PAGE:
The Ottoman wars drove demographic changes. During the 16th century, Croats from western and northern Bosnia, Lika, Krbava, the area between the rivers of Una and Kupa, and especially from western Slavonia, migrated towards Austria. Present-day Burgenland Croats are direct descendants of these settlers.[51][52] To replace the fleeing population, the Habsburgs encouraged Bosnians to provide military service in the Military Frontier.


Queen Maria Theresa
made significant contributions to Croatian affairs, such as introducing compulsory education.

Between 1797 and 1809, the

Croatian National Revival, a political and cultural campaign advocating the unity of South Slavs within the empire. Its primary focus was establishing a standard language as a counterweight to Hungarian while promoting Croatian literature and culture.[56] During the Hungarian Revolution of 1848, Croatia sided with Austria. Ban Josip Jelačić helped defeat the Hungarians in 1849 and ushered in a Germanisation policy.[57]

The Kingdom of Croatia-Slavonia was an autonomous kingdom within Austria-Hungary created in 1868 following the Croatian–Hungarian Settlement

By the 1860s, the failure of the policy became apparent, leading to the Austro-Hungarian Compromise of 1867. The creation of a personal union between the Austrian Empire and the Kingdom of Hungary followed. The treaty left Croatia's status to Hungary, which was resolved by the Croatian–Hungarian Settlement of 1868 when the kingdoms of Croatia and Slavonia were united.[58] The Kingdom of Dalmatia remained under de facto Austrian control, while Rijeka retained the status of corpus separatum introduced in 1779.[46]


federalisation with Croatia as a federal unit, were stopped by World War I.[61]

First Yugoslavia (1918–1941)

Stjepan Radić, leader of the Croatian Peasant Party who advocated federal organisation of the Yugoslavia
, at the assembly in Dubrovnik, 1928

On 29 October 1918 the Croatian Parliament (Sabor) declared independence and decided to join the newly formed

1921 constitution defining the country as a unitary state
and abolition of Croatian Parliament and historical administrative divisions effectively ended Croatian autonomy.

The new constitution was opposed by the most widely supported national political party—the Croatian Peasant Party (HSS) led by Stjepan Radić.[63]

The political situation deteriorated further as Radić was assassinated in the

National Assembly in 1928, leading to King Alexander I to establish a dictatorship in January 1929.[64] The dictatorship formally ended in 1931 when the king imposed a more unitary constitution.[65] The HSS, now led by Vladko Maček, continued to advocate federalisation, resulting in the Cvetković–Maček Agreement of August 1939 and the autonomous Banovina of Croatia. The Yugoslav government retained control of defence, internal security, foreign affairs, trade, and transport while other matters were left to the Croatian Sabor and a crown-appointed Ban.[66]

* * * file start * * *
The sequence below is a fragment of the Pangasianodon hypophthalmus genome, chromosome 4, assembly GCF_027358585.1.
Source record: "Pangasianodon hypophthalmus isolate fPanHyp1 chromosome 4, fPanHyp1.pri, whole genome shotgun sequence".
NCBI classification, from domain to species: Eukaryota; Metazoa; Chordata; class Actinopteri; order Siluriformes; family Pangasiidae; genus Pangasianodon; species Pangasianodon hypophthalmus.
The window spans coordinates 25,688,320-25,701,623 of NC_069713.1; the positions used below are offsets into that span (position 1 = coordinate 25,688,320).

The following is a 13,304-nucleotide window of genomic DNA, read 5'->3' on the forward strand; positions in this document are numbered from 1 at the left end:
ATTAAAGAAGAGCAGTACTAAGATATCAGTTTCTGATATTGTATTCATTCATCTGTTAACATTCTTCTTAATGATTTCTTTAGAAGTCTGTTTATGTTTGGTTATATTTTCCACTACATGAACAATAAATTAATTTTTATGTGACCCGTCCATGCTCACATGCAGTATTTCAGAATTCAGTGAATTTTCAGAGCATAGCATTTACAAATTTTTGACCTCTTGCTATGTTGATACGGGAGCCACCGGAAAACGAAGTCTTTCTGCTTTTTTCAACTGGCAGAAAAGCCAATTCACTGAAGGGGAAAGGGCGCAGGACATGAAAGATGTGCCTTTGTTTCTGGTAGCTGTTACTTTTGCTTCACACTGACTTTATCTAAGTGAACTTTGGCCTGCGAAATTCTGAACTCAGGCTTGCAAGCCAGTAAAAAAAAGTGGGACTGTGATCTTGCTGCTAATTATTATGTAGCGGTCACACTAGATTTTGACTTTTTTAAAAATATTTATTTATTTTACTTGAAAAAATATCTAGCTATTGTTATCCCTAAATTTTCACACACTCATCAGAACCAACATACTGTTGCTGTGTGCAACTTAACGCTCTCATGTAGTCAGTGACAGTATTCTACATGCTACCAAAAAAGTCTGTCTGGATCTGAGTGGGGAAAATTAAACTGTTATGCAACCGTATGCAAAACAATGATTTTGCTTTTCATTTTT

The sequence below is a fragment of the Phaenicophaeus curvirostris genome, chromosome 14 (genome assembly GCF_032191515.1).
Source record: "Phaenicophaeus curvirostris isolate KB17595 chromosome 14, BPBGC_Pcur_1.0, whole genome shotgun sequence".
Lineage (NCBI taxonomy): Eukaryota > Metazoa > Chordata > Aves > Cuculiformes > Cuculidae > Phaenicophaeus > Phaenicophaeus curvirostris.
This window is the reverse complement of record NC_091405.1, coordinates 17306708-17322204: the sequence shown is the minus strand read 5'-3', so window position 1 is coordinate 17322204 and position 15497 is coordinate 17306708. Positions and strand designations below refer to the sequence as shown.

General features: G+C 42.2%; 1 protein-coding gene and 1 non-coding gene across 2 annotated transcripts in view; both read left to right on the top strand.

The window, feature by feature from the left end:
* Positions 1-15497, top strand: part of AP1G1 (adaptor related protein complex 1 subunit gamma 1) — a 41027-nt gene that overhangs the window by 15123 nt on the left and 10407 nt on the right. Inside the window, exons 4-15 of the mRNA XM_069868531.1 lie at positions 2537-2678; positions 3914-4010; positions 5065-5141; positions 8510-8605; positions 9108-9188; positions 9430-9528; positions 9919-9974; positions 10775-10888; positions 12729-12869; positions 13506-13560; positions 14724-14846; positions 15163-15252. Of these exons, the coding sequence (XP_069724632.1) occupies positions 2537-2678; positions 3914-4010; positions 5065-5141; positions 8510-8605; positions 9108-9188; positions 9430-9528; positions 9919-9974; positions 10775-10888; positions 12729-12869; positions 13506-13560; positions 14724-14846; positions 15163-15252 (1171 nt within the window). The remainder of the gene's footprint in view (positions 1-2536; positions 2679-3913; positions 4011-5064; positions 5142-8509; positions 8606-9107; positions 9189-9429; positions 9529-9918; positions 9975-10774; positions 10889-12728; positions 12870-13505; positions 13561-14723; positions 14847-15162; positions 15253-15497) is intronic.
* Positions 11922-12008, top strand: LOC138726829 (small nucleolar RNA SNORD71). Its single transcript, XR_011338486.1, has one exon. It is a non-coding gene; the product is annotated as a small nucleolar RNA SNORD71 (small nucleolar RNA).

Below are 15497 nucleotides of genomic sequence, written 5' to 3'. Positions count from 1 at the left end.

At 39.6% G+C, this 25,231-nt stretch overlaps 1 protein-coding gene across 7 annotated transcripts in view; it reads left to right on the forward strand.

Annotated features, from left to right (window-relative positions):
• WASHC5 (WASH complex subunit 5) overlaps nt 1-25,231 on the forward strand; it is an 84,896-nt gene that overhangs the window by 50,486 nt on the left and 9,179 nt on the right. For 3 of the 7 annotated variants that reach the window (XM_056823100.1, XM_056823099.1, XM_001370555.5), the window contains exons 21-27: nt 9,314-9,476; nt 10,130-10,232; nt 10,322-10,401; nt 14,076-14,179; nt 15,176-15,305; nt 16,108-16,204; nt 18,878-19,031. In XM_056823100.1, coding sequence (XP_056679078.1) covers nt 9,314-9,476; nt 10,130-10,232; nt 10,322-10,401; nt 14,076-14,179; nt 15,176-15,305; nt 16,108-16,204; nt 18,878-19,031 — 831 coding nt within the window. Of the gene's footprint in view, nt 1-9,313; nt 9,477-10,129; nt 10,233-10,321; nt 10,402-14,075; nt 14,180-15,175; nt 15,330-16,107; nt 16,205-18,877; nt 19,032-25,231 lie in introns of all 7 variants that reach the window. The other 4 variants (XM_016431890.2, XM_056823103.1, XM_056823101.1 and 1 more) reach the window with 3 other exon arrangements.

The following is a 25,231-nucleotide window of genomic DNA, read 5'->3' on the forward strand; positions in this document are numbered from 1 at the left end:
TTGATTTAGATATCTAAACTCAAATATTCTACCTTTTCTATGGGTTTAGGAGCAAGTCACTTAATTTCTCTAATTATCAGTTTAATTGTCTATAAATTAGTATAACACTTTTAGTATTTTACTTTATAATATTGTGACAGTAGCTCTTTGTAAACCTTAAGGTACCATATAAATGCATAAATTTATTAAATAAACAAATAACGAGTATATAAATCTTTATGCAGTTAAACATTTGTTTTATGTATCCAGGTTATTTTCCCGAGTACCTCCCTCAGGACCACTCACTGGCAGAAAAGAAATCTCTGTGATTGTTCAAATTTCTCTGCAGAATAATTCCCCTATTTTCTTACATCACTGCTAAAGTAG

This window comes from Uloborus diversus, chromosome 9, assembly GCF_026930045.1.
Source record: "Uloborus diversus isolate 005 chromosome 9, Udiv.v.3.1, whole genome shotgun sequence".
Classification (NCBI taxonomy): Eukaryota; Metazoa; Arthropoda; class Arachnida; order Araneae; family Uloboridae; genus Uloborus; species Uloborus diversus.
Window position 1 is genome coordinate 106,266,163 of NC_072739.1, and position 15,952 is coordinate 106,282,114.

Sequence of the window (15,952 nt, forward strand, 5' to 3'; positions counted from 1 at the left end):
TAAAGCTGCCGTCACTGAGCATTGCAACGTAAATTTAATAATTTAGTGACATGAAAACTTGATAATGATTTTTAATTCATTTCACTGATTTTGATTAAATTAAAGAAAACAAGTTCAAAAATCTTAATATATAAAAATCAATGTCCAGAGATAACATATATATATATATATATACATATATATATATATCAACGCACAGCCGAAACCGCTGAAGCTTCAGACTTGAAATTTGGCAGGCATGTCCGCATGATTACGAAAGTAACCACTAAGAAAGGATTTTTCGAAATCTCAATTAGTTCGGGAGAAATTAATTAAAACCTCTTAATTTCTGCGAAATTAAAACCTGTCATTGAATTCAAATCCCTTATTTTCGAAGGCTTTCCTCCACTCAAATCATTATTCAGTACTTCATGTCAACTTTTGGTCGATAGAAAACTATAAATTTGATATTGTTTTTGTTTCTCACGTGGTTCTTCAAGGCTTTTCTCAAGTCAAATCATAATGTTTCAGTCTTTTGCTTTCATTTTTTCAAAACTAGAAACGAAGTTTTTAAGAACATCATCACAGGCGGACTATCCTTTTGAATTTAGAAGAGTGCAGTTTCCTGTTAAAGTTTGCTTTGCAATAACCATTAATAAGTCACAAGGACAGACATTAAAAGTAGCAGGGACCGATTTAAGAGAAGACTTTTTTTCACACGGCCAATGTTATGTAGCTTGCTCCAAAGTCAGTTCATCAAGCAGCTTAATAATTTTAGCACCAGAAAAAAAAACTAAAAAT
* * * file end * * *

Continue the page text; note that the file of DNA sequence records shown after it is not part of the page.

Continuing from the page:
World War II

German dictator Adolf Hitler and the Poglavnik of the Independent State of Croatia, a puppet state created under the influence of Nazi Germany and Fascist Italy in 1941. Berghof outside Berchtesgaden
, Germany

In April 1941,

concentration camps (most notably the Rab, Gonars and Molat camps) were established in Italian-occupied territories, mostly for Slovenes and Croats.[71] At the same time, the Yugoslav Royalist and Serbian nationalist Chetniks pursued a genocidal campaign against Croats and Muslims,[70][73] aided by Italy.[74] Nazi German forces committed crimes and reprisals against civilians in retaliation for Partisan actions, such as in the villages of Kamešnica and Lipa in 1944.[75][76]

Cardinal Aloysius Stepinac with the Croatian communist leader Vladimir Bakarić at the celebration of May Day, shortly before Stepinac was arrested and convicted by the communists, he became a symbol of resistance to the communist regime in Yugoslavia


Yugoslav Partisan movement, a communist, multi-ethnic anti-fascist resistance group led by Josip Broz Tito.[79] In ethnic terms, Croats were the second-largest contributors to the Partisan movement after Serbs.[80] In per capita terms, Croats contributed proportionately to their population within Yugoslavia.[81] By May 1944 (according to Tito), Croats made up 30% of the Partisan's ethnic composition, despite making up 22% of the population.[80] The movement grew fast, and at the Tehran Conference in December 1943, the Partisans gained recognition from the Allies.[82]